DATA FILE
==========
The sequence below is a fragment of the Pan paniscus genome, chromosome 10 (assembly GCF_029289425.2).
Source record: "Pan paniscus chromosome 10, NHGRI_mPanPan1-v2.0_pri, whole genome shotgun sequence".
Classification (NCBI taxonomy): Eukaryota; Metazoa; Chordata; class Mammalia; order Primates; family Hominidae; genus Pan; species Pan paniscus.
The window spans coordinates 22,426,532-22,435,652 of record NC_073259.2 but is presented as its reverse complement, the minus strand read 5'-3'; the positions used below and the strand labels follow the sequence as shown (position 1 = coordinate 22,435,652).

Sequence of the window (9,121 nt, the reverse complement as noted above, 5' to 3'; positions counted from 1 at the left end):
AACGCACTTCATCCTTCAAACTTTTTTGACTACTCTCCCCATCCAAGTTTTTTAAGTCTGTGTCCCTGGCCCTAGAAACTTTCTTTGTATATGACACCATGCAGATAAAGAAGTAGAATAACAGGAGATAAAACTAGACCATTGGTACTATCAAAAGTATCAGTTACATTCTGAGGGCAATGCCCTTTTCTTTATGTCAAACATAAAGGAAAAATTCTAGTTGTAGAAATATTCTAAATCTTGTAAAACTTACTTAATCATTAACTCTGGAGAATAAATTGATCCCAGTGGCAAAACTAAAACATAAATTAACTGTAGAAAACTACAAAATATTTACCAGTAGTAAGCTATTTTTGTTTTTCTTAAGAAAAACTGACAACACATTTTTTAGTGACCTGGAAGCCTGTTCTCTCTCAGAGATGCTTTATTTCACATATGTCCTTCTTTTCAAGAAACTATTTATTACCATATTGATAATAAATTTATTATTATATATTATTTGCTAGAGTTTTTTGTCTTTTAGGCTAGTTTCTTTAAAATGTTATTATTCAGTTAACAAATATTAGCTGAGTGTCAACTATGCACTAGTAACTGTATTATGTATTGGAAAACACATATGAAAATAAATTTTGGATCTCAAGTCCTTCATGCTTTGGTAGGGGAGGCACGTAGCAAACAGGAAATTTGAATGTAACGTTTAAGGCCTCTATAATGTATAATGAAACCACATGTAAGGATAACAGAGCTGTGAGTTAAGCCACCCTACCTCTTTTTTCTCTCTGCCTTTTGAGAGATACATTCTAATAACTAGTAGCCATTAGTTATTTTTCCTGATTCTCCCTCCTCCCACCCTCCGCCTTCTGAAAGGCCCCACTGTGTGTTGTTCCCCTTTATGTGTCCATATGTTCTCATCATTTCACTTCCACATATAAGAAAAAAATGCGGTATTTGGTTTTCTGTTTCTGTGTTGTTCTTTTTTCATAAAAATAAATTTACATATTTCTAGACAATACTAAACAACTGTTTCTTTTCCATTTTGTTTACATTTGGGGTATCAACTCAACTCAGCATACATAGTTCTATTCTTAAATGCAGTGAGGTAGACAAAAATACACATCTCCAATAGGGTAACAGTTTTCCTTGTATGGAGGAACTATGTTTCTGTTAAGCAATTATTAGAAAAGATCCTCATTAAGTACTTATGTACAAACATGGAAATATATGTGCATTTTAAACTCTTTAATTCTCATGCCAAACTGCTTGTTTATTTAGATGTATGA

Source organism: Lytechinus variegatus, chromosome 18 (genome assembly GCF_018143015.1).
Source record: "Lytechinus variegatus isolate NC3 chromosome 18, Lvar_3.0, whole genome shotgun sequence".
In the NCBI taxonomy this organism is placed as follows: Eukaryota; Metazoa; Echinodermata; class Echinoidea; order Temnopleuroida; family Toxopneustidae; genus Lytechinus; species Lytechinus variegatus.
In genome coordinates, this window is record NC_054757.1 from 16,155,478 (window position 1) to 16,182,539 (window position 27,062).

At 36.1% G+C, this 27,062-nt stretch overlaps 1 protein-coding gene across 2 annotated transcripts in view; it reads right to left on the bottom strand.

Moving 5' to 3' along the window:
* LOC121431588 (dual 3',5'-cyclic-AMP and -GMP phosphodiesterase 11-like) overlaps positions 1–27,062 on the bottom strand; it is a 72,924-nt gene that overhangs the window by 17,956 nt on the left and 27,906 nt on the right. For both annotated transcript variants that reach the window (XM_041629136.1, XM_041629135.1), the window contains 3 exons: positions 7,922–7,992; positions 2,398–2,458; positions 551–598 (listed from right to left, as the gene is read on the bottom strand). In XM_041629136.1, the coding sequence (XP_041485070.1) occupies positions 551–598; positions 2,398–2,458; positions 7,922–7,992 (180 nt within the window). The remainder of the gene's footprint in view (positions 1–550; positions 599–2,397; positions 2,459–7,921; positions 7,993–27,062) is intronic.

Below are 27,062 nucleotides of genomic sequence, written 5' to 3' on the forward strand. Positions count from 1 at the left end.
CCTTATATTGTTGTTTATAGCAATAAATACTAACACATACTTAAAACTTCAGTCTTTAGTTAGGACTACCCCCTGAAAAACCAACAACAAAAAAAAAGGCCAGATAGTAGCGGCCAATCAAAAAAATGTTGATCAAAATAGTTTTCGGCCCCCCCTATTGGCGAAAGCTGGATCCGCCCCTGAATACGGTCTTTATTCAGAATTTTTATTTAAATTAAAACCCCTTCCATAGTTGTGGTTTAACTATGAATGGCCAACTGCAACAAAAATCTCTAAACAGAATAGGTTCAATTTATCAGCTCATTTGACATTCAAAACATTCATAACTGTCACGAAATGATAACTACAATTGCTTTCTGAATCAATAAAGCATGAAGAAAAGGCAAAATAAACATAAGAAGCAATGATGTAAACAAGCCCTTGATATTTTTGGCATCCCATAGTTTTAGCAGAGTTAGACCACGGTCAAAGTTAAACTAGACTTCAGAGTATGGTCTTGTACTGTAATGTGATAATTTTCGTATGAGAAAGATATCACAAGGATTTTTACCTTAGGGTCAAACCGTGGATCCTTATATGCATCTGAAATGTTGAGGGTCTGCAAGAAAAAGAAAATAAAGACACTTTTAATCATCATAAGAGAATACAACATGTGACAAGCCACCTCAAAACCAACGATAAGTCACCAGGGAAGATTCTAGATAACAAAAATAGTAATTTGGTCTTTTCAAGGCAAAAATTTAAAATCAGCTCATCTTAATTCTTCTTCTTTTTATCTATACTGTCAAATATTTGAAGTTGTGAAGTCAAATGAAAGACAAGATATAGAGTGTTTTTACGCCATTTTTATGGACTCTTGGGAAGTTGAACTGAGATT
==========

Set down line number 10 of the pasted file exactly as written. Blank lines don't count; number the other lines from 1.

In genome coordinates, this window is record NC_054757.1 from 16,155,478 (window position 1) to 16,182,539 (window position 27,062).